Health workers in one of Australia’s most remote Aboriginal communities are using an artificial intelligence (AI) tool developed at Centre for Eye Research Australia to help detect and prevent one of the leading causes of blindness.
CERA is working with the Nganampa Health Council and the Fred Hollows Foundation to help close the eye health care gap in remote Australia, with trials of the AI device being used in the Anangu Pitjantjatjara Yankunytjatjara (APY) Lands in South Australia to detect diabetic retinopathy.
The trial will see health workers upload photographs of patients’ retinas and upload these to the AI tool, which is able to provide an eye health report within seconds. This report will be given to patients in both English and Pitjantjatjara, with referral for treatment where necessary.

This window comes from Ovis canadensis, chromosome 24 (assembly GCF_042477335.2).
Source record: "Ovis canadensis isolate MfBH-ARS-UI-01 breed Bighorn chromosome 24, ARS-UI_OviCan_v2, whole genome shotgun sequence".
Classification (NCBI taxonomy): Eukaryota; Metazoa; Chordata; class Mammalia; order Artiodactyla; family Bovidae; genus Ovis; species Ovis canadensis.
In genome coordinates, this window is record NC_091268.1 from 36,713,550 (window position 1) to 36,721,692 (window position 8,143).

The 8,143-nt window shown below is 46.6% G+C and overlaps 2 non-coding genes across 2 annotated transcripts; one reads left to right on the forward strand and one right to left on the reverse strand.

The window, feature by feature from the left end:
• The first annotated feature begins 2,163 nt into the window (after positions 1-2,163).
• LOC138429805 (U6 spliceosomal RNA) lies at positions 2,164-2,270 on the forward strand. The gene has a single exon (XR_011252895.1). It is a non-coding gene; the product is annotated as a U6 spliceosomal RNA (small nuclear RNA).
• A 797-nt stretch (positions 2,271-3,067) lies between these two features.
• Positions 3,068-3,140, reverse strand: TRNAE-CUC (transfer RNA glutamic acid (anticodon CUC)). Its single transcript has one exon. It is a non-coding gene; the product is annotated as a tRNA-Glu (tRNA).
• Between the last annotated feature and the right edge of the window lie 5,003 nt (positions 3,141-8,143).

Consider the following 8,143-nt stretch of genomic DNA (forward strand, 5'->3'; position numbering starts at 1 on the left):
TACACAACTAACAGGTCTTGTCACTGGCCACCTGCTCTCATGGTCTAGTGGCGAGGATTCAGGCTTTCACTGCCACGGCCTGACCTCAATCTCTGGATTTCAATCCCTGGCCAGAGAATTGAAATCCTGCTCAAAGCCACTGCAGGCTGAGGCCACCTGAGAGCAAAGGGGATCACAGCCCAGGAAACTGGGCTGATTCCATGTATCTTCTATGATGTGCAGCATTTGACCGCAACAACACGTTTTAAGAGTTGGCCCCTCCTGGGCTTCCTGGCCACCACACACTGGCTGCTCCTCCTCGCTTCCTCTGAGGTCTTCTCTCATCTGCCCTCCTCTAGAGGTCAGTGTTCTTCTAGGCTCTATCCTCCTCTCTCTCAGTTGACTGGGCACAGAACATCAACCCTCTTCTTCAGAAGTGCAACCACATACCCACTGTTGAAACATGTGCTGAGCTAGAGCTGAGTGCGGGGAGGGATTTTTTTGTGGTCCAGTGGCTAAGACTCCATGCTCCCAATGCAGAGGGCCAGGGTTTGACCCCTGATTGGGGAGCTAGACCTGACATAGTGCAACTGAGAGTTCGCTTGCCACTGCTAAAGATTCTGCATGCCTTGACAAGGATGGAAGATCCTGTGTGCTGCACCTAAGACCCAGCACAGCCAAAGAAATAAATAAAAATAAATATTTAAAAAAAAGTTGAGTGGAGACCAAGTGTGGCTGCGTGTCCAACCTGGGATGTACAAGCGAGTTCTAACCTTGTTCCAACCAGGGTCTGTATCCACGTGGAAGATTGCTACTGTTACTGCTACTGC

Currently, ophthalmologists based in Adelaide manually assess retinal photographs taken by health workers. However, it’s hoped that the new AI device will speed up referral processes and will lead to earlier detection and treatment of diabetic retinopathy - a major cause of bilateral vision impairment and blindness in Indigenous Australians.